Permits, licences and authorities
Queensland's native wildlife is protected by legislation that aims to conserve biodiversity by protecting wildlife and its habitat.
All native birds, reptiles, mammals and amphibians are protected, along with some invertebrates (certain butterflies, spiders and scorpions), freshwater fish and the grey nurse shark. Other aquatic species are protected by the Department of Agriculture and Fisheries, the Great Barrier Reef Marine Park Authority and the Australian Government.
A licensing system helps us protect native wildlife species. By regulating the sustainable taking, keeping, using or moving of wildlife for commercial, recreational or other purposes we ensure viable wild populations of plants and animals are maintained.
The type of licence or permit you need depends on:
- the wildlife species
- the type of activity
- the tenure of the area (i.e. national park, state forest, private property) in which you plan to undertake your activity.
The different types of wildlife licences and permits are listed in alphabetical order below.
Collection authority (biodiscovery)
A Collection authority (biodiscovery) is required to collect and use native biological resources from State lands or Queensland waters.
Collection authority (dead protected wildlife)
A Collection authority (dead protected wildlife) licence is required to keep a collection of dead protected wildlife for reference purposes. It is not granted for live animals.
Collection authority (military standing orders)
In Queensland, a Collection authority (military standing orders) is required for the Australian Defence Force to take and keep common animals as part of survival training for its personnel.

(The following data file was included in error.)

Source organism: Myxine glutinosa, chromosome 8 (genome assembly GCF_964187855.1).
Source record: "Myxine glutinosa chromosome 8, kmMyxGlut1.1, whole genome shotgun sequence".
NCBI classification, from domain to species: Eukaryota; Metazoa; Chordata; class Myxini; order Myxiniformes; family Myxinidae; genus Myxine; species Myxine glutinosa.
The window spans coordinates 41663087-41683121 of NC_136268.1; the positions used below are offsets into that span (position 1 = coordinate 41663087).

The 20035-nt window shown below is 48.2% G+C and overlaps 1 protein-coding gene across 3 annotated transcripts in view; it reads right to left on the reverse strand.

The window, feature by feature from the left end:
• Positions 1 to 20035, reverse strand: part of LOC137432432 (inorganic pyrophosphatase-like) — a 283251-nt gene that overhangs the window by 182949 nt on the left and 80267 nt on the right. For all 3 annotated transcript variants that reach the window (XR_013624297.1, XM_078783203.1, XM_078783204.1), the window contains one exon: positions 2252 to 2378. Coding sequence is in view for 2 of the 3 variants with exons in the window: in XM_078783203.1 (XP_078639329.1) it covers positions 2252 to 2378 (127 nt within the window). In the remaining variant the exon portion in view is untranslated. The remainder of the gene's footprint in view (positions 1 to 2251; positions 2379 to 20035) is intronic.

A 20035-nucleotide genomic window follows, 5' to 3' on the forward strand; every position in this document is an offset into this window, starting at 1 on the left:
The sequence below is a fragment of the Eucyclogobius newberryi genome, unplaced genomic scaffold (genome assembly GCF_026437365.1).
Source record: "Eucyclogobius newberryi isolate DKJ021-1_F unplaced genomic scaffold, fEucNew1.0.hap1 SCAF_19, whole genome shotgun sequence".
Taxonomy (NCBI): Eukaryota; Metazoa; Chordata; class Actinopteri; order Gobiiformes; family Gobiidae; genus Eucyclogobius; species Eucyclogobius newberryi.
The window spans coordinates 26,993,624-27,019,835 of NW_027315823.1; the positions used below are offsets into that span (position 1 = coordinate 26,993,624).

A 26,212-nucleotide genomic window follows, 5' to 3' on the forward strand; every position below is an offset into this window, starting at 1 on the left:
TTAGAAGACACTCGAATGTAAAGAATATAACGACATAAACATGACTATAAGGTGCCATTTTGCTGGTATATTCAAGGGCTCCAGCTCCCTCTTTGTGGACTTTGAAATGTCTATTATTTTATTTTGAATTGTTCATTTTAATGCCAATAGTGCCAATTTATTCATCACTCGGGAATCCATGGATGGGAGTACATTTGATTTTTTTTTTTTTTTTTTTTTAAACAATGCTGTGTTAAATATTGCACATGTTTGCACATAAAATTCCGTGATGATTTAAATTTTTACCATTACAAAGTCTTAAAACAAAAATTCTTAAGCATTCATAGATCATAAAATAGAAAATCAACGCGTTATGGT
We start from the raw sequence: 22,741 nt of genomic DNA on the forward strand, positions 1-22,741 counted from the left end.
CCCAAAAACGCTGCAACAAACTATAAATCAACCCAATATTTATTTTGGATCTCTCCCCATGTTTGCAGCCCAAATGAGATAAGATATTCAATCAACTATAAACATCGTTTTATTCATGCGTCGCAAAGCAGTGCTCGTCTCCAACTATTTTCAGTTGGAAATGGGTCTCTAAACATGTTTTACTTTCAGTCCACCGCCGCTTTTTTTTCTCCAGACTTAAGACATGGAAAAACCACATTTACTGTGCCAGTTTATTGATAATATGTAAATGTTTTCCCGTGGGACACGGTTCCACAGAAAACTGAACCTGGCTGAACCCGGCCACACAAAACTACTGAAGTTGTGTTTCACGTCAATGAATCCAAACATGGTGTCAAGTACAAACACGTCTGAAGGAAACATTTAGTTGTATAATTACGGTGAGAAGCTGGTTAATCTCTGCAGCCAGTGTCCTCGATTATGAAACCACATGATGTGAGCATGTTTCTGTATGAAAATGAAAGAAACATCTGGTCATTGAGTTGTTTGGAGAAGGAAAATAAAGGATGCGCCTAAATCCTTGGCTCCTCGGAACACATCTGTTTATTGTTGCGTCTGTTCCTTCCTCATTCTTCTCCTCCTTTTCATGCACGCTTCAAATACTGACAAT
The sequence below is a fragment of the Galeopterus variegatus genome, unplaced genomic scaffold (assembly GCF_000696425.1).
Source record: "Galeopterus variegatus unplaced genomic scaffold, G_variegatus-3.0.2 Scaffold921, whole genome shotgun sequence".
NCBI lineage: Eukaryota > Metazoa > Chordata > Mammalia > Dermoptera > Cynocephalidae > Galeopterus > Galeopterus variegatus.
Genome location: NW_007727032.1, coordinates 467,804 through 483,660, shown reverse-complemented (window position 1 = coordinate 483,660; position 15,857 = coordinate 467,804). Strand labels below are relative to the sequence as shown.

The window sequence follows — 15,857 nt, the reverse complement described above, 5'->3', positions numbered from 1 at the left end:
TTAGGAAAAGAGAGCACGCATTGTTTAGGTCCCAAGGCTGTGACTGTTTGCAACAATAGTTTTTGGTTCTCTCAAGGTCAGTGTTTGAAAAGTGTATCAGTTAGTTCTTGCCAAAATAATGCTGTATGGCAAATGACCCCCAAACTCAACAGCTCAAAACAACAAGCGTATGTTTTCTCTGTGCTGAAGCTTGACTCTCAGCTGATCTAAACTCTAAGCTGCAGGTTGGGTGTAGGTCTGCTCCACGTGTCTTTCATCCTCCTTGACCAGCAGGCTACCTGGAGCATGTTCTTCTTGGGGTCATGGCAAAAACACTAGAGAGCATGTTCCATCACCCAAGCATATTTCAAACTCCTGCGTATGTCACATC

A licence is required if you want to undertake:
- certain commercial uses of protected native animals such as commercial harvesting, commercial wildlife interaction, commercial trade of live and dead protected wildlife and farming
- commercial use of protected native animals—this usually involves the use of native wildlife as part of a business.
This includes activities such as:
- commercial harvesting of protected animals (DOC, 254KB)
- commercial harvesting of macropods
- commercial harvesting of estuarine crocodile eggs
- commercial interaction with protected animals
- commercial trade of live and dead protected wildlife
- farming certain wildlife
- whale watching in a marine park
Damage mitigation permit
A damage mitigation permit is needed to cull and disperse wildlife; remove and relocate wildlife; and lethally take flying foxes for crop protection.
Flying-fox roost management permit
A flying-fox roost management permit allows a person to disturb or drive away flying-foxes or to destroy a roost if the flying-foxes are causing damage to property or represent a threat to human health or wellbeing.
A museum licence is required for a museum to take, keep and use protected and international wildlife.
Permit to keep protected wildlife